Shopping is changing with technology
For Millennials, which is taken to mean those born between 1981 and 1996, there’s an odd period in time where we remember what it was like without mobile phones and the internet, and yet we’re also completely comfortable with today’s technology and how it’s used.
Looking back, it feels strange to see how far we’ve come in such a relatively short amount of time, and to see the generations that came after us who have literally no recollection of a life without this tech.It’s overwhelming at times to consider, for example, that social media marketing strategy and engagement only really became a thing in the last five years.
The John Lewis Christmas advert, for example, is deemed successful now based on online views, number of shares and number of likes, rather than its reach via traditional methods of TV advertising or cinema advertising.
Marketing departments and university degree courses are now packed with experts in SEO and social media marketing rather than the traditional methods that used to count towards billboards or TV adverts, for example.
With the introduction of online shopping, too, the act of spending money on goods and services has become easier than ever before. Now, rather than having to drive in the wet and wind to a shopping centre to browse around and buy things, we have the likes of Amazon, Argos and eBay who will deliver the items to your door within 24 hours, all without the need to leave your sofa.
These changes in technology have totally changed our shopping habits, too, meaning that marketing, advertising, product research and design no longer resembles anything like it did even 15 years ago.
Here we’re going to take a look at how shopping habits have changed in that period, and what to expect in the future.
The ease in which we can buy consumer items via smart devices has changed the landscape of shopping entirely. The experience of shopping for things we need, like food, has changed from an unpleasant necessity into a much easier experience now that we’re able to simply order online and have it delivered to our door.
This has meant that the majority of supermarkets have decided to stop opening 24 hours a day, as most people simply don’t physically shop at the supermarket anymore and the costs of electricity and staff overnight was costing a fortune.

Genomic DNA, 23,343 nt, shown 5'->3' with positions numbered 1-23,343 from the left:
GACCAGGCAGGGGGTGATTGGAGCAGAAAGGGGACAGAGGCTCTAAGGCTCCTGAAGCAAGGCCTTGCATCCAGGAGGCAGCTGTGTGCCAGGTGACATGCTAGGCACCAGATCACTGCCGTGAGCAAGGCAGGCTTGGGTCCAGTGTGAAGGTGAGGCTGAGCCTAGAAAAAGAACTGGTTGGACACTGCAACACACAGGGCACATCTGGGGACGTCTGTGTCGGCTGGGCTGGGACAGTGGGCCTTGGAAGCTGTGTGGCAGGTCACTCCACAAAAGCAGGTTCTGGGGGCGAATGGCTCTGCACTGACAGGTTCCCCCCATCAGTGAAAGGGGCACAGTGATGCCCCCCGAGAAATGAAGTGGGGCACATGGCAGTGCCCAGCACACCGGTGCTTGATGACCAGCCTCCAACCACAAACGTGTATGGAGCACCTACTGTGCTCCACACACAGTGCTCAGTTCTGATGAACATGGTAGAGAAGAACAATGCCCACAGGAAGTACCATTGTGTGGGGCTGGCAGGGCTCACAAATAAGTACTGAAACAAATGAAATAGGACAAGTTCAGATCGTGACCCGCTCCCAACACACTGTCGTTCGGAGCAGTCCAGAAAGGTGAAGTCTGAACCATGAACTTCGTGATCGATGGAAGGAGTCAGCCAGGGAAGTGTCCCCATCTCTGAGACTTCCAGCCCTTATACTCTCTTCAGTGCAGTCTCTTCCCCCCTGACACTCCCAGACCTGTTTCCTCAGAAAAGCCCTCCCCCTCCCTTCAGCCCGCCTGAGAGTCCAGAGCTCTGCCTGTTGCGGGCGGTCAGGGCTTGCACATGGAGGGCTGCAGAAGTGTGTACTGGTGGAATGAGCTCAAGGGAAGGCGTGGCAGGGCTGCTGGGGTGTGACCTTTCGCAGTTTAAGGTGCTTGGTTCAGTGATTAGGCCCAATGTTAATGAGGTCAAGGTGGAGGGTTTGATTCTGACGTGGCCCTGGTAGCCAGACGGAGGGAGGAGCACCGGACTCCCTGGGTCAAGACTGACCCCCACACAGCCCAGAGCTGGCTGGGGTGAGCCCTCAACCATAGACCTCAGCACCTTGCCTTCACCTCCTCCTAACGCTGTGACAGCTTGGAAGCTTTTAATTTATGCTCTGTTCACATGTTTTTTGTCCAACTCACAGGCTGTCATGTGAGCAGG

In fact, it’s meant that Amazon have entered the market now and have set up their own Amazon Go supermarkets which allow shoppers to enter, fill their baskets and walk out without ever interacting with a member of staff. Each item they pick up is tracked by their phone, and the payment is completed via their amazon account.
Probably one of the most futuristic planned changes for the future, as we enter the 2020’s, is augmented reality shopping experiences and virtual reality shopping experiences where simply attaching a headset or glasses will allow you to ‘virtually’ browse the shelves of supermarkets and clothes stores before paying up at the end.
There’s not many who think that physical shops will go all together, but as you’ve probably noticed walking down your high street, there’s not really much room left for shops that don’t offer something a little different to the customer.
Candy shops, as an example, are probably something that will never leave the high street because of the enjoyment of actually walking around and picking the sweets. Cinemas as well, are experiences and what most are finding now is that shops or outlets that fail to offer an ‘experience’ are struggling to compete with the internet for ease and convenience.
At the end of the day, the internet, phones, tablets and the online experience have changed shopping, marketing and buying habits forever. Things will never be the same again and the big questions going forward are more likely to be who can compete with the likes of Amazon and Facebook for supremacy in the consumer and marketing worlds.